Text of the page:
William Fordyce Mavor LL.D

Father of Hadleigh's sometime Rector John Mavor

Intended to 'sow the seeds of useful learning' -this is the cover of an edition published in the Reign of George V which began 6th May 1910
Sandra Harvey
First published in 1801, it was so successful that it ran to 500 editions, had sold more than two million copies by 1823, and was translated into Hindi and French.
Sandra Harvey
French and Latin Words and Phrases
Sandra Harvey
More Latin Words and Phrases; useful abbreviations and more...
Sandra Harvey
Beginning with the alphabet, letters were illustrated by the delightful wood engravings of Thomas Bewick. There was guidance on spelling and grammar. General knowledge was addressed through sections on such topics as weights and measures, geography, key dates in history, and the solar system.
Sandra Harvey
Both a reading primer and compendium of general knowledge; the book presents vocabulary of increasing complexity together with simple and amusing stories for reading practice. Could this "cautionary tale" have been influenced by John Mavor?
Sandra Harvey
Portrait of William Fordyce Mavor painted by James Saxon circa 1820
Public Domain

We are greatly indebted to the Oxfordshire Family History Society for their transcription of William Mavor’s will of 5th December 1831 and the codicils of 21st October 1833 and 9th January 1837.  Probate was granted 2nd April 1838.

William defined the inscription to be on the vault where his remains were to be deposited:   “near to the [ancient] Western porch of Woodstock chapel with a tablet against the tower opposite recording my name and Rank and charged with the following inscription:
The feeling soul may linger here
Soft pity’s bosom heave a sigh
But spare my dust and come not near
Cold apathy with tearless eye”

William Mavor, clerk, Doctor of Laws, Rector of Bladon with Woodstock was a talented and incredibly prolific  promoter of the catechetical method of instruction, having produced over 40 vital and helpful books of instruction on many topics, and was also Vicar of Hurley Berks, a magistrate, and Mayor of his Borough – no less than ten times – truly a well rounded and resourceful person.

From the narrower viewpoint of Hadleigh in Essex, our interest is largely focussed on one of his sons, the almost entirely absent John Mavor.  It is highly likely that some Hadleigh villagers in the period 1825 to 1853 never once saw the Rev. John Mavor, the Rector of St James the Less. He probably visited Hadleigh to be inducted but whether he visited again, even for a few days, we do not know.

Perhaps William Mavor’s will helps us to see John through his father’s considered reflection.  William describes his wife Harriet as his dear wife, or dearest wife;  similarly his dear daughter Harriet Francis, his dear infant daughter Sarah Seagrave, his dear son William Seagrave.    But I think we hear the sound of steel in the voice of William the magistrate and Rector across the intervening centuries…when he writes in his will:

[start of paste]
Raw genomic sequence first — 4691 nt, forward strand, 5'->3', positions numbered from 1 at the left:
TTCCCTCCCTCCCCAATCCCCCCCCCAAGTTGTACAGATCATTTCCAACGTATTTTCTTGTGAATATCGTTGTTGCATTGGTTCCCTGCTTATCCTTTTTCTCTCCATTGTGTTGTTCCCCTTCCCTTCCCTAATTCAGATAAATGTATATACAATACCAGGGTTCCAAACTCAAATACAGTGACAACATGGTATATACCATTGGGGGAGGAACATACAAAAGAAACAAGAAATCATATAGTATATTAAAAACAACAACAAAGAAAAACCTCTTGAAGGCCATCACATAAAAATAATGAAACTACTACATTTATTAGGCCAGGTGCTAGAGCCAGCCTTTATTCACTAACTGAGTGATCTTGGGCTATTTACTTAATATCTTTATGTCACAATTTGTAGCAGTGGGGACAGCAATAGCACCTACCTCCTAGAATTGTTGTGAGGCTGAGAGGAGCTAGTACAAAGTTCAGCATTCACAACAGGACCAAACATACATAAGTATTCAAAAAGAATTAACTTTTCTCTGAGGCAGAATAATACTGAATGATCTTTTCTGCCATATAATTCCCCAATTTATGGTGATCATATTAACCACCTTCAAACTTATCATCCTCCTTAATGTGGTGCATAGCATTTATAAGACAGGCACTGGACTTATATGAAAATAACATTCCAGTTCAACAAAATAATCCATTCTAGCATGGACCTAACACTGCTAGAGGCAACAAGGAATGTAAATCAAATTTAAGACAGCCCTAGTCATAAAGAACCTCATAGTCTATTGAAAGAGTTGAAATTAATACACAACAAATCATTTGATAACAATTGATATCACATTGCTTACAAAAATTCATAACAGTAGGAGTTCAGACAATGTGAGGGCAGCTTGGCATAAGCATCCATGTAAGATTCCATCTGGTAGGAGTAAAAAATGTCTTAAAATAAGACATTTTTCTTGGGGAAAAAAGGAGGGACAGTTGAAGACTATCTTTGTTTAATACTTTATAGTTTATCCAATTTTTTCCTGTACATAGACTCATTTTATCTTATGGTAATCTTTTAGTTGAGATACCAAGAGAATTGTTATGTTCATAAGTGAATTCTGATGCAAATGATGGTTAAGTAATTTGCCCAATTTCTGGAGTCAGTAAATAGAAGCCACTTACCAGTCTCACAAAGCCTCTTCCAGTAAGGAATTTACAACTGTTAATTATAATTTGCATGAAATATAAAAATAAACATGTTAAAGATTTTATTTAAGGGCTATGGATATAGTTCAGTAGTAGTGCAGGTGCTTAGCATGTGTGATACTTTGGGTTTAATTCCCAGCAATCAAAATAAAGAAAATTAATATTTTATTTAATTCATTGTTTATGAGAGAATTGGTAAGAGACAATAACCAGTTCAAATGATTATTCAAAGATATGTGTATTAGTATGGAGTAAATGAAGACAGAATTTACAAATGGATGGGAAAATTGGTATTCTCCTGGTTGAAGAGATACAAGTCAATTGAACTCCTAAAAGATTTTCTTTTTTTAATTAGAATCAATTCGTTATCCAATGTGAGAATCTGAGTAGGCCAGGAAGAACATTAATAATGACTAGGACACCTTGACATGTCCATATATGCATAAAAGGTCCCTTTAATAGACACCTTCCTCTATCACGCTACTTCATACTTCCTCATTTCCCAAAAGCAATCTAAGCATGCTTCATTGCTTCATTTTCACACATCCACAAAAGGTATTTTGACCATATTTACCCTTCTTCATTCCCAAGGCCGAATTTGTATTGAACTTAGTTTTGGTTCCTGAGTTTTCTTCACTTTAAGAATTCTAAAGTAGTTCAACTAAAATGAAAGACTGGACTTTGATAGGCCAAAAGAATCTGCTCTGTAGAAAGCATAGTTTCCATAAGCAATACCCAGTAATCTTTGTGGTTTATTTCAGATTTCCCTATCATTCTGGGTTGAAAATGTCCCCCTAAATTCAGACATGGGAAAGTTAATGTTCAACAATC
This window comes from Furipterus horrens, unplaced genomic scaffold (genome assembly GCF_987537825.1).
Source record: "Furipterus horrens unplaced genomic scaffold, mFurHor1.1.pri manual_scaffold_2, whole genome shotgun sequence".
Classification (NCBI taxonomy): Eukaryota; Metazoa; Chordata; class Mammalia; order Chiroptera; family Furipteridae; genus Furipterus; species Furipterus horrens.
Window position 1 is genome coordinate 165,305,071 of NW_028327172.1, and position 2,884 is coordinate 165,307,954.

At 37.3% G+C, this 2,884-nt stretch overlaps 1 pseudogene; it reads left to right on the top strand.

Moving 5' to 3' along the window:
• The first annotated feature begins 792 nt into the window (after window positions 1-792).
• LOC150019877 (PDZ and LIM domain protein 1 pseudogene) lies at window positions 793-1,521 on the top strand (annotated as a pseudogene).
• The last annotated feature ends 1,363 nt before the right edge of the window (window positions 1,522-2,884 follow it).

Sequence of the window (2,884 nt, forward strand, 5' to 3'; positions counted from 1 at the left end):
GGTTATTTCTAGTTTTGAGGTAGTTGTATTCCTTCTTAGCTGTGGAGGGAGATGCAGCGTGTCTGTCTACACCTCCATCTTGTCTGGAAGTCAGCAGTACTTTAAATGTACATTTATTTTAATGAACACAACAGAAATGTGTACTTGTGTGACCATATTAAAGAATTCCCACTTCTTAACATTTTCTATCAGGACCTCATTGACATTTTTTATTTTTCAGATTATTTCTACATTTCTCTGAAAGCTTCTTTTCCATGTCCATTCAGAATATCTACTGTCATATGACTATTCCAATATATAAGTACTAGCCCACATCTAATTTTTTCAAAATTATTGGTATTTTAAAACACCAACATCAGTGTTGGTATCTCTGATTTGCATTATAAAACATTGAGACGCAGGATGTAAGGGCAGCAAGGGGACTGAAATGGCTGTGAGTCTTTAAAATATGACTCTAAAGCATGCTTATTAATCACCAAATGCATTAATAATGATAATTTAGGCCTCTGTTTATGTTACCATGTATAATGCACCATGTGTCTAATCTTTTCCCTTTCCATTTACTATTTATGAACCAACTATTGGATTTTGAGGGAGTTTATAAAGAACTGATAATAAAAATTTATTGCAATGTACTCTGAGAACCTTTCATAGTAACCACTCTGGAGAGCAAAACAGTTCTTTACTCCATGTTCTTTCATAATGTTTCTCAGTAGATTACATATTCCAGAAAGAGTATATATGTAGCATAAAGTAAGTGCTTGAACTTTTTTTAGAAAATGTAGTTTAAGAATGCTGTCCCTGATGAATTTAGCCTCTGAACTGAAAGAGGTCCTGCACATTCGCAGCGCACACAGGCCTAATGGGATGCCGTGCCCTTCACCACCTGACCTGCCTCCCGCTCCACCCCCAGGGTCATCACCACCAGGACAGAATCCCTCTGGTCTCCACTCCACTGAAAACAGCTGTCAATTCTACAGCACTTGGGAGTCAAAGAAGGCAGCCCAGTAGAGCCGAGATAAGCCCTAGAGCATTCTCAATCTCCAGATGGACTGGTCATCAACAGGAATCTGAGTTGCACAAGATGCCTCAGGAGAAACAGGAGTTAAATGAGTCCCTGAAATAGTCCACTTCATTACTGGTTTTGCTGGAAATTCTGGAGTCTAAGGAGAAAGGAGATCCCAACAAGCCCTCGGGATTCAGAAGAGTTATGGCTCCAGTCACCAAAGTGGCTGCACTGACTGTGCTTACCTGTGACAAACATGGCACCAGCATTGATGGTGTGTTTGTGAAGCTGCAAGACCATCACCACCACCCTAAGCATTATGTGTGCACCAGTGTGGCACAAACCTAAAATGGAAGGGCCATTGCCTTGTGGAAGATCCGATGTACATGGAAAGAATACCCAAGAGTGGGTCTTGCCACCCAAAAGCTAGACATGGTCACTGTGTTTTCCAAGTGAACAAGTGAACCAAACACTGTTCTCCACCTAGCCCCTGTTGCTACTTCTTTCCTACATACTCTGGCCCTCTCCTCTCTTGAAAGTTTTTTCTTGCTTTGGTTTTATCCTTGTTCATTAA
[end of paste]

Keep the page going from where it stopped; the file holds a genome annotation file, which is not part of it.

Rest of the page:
“ . . .  the rents and profits of property until William Seagrave attains the age of 21 . .  .to be applied in the meantime for John Mavor clerk BL formerly of Lincoln College for whose advancement in life I long sacrificed my own personal comfort and independence and who has already cost me so much I give devise and bequeath my copyhold land at Hailey for the reversion of which I paid him one hundred and fifty pounds and afterwards expended upwards of two hundred pounds with this particular proviso that before he is put in possession of the said copyhold lands he is to repay the sum of One hundred and fifty pounds the amount given for his reversion and to execute a general release in discharge of all claims or pretended claims.”

Tough love indeed;   clearly John Mavor was not a “dear” son but had proved repeatedly to be an expensive son.   How do we assess this viewpoint of  William Mavor?  Born August 1758 in Aberdeenshire, Scotland;  he became an assistant at a school in Burford, Oxfordshire in 1775,  tutored the children of the 4th Duke of Marlborough, and at the age of 23 took holy orders and at the age of 31 became Vicar of Hurley.

Awarded an LL.D Laws degree, with the assistance of the Duke, he became a rector, and eventually Rector of Bladon with Woodstock in 1810 when he also became Headmaster of Woodstock Grammar School.  He wrote over 40 essential works, with the consistent theme of encouraging learning through the use of the catechetical method of explanation.

A key example is his book: Spelling, which strayed far beyond the realms of merely spelling words,  for example by including French and Latin phrases, weights, measures, poetry and geography. The pictures to the side of this text show  some of the extensive byways explored by the students of  The English Spelling Book, first published in 1801,  a popular and widely distributed book with editions still being published after 1910.

A portrait of William Mavor by James Saxon is in the public domain, and pictures this multi-dimensional teacher, priest and compiler of educational books. In conclusion, this titan of education, local government and justice combined wisdom with learning but could only watch in dismay as his son John failed so comprehensively to learn and apply the excellent examples set by the father.

William Fordyce Mavor died 20th December 1837.

This is a link to the article about John Mavor.

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